ANTIGUA – The Antigua and Barbuda Government has made a request to Cuba for supplies of the Interferon 2B drug that boosts the immune system, allowing patients who are very sick a chance to recover from diseases like the coronavirus.“The Cuban drug is in great demand at this time, as are others that are being tested on patients. Only one confirmed case of coronavirus has been detected in Antigua, and that 21-year-old patient is recovering. However, should an elderly Antiguan or Barbudan fall ill with the virus, the Cabinet is determined that all will be done to save that life. No death from coronavirus has occurred in Antigua and Barbuda,” a statement issued following the special Cabinet meeting on Sunday read.It said that the Cuban doctors and nurses, who will arrive on Thursday, March 26, are experienced in the management of infectious diseases.Since the release of the statement, Antigua confirmed two additional cases of COVID-19, bringing their national tally to three.
NTC’S criticism fallout…says officials unable to account for wealthAt the opening of the 2018 National Toshaos Conference, Government has been accused of breaking promises made to the National Toshaos Council (NTC); and Indigenous People’s Affairs Minister Sydney Allicock, in seeming retaliation, has taken a tough stance against toshaos who allegedly profiteer off public funds.Sitting emotionless throughout NTC Chairman Joel Fredericks’s speech, which lambasted Government for its sloth in keeping promises made to indigenous peoples, Minister Allicock, when his turn came to speak, issued an ominous warning to the effect that toshaos had better be able to account for personal financial gains.“I must say that we have not gone to take anybody to court because of mismanagement of the village funds. But for this next council, I would like to signal to the toshaos that we had three years to get it right. You have to prove that you got it right!” Allicock warned.“So those toshaos who have public property and homes and cannot give account for the funds they were given responsibility for, you will be called to answer for it!” he declared.“We still have some persons who do not want to hand over keys, but you were notIndigenous People’s Affairs Minister Sydney Allicock, during his address to the Toshao’s Councilput in that position on your own; people put you there. You are servants of the people. Let us talk it! Walk it! Reflect it!” Allicock charged.The minister also expressed expectations for the NTC. According to Allicock, the Indigenous Affairs Ministry has, over the past three years, worked on unifying communities and facilitating discourse. He expressed hope that the new council would continue in this vein.“In going forward as the newly and hopefully improved NTC, we must elect persons to the executive committee based on what they can and will do for all indigenous people of Guyana. We must elect people who place a high premium on accountability; not just for resources placed at their disposal, but also for their actions,” he admonished.The Ministry of Indigenous People’s Affairs (MoIPA) has been awarded $2.2 billion in the 2018 budget. Last year, Government provided a budgetary allocation of $16 million to the NTC. It is understood that individual communities have been crafting Village Improvement Plans (VIP).The VIP is an initiative birthed from the Sustainable Indigenous Villages and Communities Policy (SIV&CP). Permanent Secretary in the Ministry of Indigenous Peoples’ Affairs, Alfred King, had last March said the MoIPA would be working with villages and communities in the Santa Rosa, Moruca Sub-district of Region One to implement their respective VIPs.King had been a member of a team led by Minister within the Indigenous Peoples Affairs Ministry, Valerie Garrido-Lowe, on a recent visit to Region One. King had explained the working of the VIP, and had claimed that its introduction was at an opportune time.During his presentation, King had said, “We are always going to use that as a model or framework to guide such development in communities; and I think the time is right now — after spending some time working on that plan in Region 9 — to roll it out as a national effort”.He had added, “It will require a number or resources, a lot of competence, a lot of technical support; and once there’s a good plan, where do you go next? Because a good plan just cannot make things happen; a good plan will just guide the process of development and/or implementing activities in a structured way.”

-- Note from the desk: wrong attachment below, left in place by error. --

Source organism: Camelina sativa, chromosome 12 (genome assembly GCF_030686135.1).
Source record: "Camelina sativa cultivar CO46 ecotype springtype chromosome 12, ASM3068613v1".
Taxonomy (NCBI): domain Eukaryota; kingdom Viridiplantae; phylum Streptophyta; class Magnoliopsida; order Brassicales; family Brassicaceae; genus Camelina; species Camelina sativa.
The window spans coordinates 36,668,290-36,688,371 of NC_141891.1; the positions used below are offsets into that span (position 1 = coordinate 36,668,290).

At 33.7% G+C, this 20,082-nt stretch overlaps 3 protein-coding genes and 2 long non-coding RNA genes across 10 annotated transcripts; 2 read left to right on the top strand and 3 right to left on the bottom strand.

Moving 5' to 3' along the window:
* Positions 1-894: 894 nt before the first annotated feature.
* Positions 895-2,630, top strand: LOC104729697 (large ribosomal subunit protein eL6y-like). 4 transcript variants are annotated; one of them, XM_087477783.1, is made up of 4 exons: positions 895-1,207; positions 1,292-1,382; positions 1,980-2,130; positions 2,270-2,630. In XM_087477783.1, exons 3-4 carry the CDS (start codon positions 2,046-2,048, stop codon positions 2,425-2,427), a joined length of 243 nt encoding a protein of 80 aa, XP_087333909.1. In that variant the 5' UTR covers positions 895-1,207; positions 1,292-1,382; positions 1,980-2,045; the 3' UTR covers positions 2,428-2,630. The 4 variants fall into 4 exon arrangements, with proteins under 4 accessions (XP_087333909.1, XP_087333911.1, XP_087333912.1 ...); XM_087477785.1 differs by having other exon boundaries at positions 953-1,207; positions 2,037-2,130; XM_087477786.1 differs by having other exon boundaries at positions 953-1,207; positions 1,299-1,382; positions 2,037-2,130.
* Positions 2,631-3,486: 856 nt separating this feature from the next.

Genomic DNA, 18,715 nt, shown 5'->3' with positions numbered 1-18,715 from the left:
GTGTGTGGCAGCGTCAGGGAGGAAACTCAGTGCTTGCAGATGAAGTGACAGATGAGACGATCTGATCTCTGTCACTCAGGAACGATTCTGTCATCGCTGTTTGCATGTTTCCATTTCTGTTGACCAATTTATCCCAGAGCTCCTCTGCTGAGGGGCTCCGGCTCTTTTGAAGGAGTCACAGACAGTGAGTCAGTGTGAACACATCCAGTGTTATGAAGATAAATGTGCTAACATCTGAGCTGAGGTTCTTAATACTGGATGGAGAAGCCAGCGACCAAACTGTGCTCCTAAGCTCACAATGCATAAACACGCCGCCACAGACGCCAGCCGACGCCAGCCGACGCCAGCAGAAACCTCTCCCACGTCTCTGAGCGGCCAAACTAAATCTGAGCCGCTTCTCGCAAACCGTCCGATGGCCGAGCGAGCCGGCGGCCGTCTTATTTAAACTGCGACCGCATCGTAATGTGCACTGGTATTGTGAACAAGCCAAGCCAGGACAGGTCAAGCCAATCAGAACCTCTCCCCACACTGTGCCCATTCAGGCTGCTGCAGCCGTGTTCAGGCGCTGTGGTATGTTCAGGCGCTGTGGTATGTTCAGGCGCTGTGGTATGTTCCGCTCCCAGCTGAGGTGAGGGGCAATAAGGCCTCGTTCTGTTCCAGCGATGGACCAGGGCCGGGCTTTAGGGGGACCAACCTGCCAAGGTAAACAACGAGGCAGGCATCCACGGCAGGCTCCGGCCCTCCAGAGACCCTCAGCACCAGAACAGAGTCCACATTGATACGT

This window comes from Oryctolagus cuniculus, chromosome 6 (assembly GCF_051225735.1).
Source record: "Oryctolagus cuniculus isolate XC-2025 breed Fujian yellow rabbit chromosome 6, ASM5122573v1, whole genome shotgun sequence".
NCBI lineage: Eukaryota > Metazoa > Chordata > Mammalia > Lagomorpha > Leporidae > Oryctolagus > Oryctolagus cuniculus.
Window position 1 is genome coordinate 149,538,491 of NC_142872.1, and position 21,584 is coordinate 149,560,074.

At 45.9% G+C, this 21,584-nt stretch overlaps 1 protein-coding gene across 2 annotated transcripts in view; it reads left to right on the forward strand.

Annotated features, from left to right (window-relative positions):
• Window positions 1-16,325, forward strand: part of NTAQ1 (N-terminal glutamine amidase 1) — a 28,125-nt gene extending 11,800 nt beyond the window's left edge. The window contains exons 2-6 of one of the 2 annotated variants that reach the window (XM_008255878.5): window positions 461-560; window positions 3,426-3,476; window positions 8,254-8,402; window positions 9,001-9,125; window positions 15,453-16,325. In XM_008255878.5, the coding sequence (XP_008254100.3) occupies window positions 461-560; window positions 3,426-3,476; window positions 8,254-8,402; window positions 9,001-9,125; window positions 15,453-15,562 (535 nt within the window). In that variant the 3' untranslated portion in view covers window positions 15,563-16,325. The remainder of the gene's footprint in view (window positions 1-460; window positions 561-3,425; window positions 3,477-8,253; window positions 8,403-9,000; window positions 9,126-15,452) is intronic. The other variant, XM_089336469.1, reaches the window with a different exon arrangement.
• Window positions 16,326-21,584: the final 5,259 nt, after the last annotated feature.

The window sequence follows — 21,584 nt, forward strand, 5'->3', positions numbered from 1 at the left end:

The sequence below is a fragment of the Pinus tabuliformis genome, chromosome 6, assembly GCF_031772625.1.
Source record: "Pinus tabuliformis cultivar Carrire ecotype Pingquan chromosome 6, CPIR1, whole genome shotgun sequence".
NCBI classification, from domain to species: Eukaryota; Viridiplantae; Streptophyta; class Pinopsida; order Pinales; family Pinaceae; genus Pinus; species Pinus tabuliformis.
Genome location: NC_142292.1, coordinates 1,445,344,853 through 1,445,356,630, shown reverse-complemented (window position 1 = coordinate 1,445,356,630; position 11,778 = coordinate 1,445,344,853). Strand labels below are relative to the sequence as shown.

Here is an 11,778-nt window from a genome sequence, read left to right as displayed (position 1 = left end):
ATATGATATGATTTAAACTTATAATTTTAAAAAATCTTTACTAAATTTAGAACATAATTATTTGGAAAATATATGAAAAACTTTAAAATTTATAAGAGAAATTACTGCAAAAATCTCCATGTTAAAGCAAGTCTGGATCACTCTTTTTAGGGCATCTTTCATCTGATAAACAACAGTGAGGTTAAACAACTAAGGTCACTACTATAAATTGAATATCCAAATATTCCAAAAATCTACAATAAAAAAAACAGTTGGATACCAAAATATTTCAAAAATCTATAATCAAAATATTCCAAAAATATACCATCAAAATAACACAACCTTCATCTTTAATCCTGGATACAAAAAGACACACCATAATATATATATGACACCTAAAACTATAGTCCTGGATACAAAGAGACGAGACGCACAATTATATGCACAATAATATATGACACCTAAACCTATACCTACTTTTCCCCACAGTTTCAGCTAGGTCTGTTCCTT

A Vancouver-based company aiming to replace pollution-spewing urban mass transportation with zero-emission electric vehicles says it’s secured a new deal in the Philippines that could generate up to 300 jobs locally as manufacturing ramps up.Pangea Motors, which designs and builds the Comet, a 16-passenger electric van, will supply 10,000 of the vehicles for use on the congested streets of Manila under an agreement the company inked with transportation group Pasang Masda.Pangea will ship the 10,000 Comets over three years, with about 200 heading out in the first quarter of 2014, said Ken Montler, CEO of GET International, which is marketing the Comet for Pangea.Montler is part of a larger venture, launched earlier this year, that seeks to achieve environmental, social and financial goals by making electric vehicles a larger part of the transportation fleets of multiple countries.Montler, Pangea CEO Michael Hippert and their partners see the Philippines as a test site, where Comets would eventually replace Manila’s tens of thousands of diesel urban transport vehicles, known as jeepneys.